So the conflicts in Virunga date back to its creation by the Belgian colonialists?

Virunga was created during colonial times, and I believe that’s where the history of the creation of a protected area fed into the dynamics in this context. A lot of the literature around the conflict points to land as the resource at the heart of the conflict, and that fits with how colonialists changed or confused land tenure systems, and in the way that was entrenched under [former Congo/Zaire President] Mobutu. So the appropriation of land by colonialists for conservation would have been under that colonial expropriation of the land.

Is it similar for other countries around the park?

The contexts between Cameroon, DRC, and Uganda are quite different. A country like Cameroon has done well off exploiting its other natural resource base, so it probably doesn’t prioritize tourism development probably because it is making sufficient revenue from other industries. A country like the DRC, where under Mobutu certain forms of governance became embedded, created particular contexts.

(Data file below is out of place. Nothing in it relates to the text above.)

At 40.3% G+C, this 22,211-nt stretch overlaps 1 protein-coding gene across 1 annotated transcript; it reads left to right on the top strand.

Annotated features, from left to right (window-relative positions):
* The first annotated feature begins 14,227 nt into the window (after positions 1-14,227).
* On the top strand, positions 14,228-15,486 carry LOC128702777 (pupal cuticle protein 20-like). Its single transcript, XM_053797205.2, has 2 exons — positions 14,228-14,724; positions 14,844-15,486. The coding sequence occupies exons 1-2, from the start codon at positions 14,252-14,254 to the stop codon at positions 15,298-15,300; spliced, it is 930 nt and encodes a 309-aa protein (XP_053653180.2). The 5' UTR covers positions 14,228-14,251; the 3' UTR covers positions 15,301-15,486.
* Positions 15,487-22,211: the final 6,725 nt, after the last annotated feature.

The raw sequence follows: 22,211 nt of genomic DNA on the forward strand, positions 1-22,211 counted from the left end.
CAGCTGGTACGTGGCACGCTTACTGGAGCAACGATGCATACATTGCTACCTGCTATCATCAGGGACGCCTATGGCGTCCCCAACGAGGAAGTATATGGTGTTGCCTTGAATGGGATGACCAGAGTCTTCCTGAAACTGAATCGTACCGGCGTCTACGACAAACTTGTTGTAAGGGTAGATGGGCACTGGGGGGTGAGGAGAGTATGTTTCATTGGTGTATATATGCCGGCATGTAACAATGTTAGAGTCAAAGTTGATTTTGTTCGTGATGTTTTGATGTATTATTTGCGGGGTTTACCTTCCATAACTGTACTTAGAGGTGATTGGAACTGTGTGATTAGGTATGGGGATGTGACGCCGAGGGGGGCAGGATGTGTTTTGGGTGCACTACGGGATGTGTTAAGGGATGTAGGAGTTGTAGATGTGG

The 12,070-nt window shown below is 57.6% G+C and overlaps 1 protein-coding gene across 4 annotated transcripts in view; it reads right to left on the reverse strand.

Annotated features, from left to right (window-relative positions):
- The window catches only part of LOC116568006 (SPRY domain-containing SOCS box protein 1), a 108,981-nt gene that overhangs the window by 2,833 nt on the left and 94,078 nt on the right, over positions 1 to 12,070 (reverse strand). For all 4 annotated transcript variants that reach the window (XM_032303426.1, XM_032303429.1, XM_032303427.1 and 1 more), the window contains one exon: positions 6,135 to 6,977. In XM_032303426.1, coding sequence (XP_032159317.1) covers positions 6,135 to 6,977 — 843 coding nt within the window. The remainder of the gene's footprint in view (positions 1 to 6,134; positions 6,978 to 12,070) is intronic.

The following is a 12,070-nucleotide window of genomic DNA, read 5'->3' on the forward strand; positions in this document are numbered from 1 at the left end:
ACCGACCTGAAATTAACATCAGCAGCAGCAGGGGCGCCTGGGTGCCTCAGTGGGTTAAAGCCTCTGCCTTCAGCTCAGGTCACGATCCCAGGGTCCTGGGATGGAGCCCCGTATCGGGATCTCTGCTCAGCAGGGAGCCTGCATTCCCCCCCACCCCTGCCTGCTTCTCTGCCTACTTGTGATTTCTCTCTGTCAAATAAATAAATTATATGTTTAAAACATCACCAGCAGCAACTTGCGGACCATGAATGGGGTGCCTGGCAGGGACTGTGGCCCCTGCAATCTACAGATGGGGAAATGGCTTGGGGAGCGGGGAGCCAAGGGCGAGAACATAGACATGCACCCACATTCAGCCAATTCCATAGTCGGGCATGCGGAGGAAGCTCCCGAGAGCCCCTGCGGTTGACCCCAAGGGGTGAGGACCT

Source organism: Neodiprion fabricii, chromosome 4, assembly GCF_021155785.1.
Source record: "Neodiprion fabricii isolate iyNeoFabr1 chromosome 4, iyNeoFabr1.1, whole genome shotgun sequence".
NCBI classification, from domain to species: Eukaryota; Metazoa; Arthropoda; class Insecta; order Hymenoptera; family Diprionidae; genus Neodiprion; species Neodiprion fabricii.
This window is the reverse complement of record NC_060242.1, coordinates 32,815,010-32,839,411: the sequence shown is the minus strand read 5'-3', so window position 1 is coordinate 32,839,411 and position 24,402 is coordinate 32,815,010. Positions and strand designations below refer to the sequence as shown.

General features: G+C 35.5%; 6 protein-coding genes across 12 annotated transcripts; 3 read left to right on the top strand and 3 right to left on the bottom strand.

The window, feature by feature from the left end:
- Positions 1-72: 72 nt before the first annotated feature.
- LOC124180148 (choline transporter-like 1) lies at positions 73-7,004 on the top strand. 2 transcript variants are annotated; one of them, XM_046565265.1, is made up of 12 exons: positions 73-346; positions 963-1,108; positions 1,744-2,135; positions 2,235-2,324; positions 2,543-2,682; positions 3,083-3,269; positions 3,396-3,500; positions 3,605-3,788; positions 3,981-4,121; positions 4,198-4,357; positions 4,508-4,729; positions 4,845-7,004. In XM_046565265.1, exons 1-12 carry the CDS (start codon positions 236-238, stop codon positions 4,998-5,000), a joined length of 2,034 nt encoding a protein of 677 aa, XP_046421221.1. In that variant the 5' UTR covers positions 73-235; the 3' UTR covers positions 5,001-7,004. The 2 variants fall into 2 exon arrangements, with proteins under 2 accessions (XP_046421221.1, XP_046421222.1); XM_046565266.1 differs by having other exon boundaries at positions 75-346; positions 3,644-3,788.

What about Uganda?

When I was there it was a very dynamic time in conservation. It was a very exciting time to be engaged in conservation in Uganda. There were resources available to make things happen. I had very good relationships with local government officials, the wildlife authority and communities and other NGOs, including the research institute in Bwindi. That meant for a positive way with projects that continue to endure. Uganda was in conflict in the seventies and eighties and over that period, wildlife populations were decimated and institutions to manage the country were destroyed. In Kivus [in the DRC], the conflict was initiated in the mid-90s.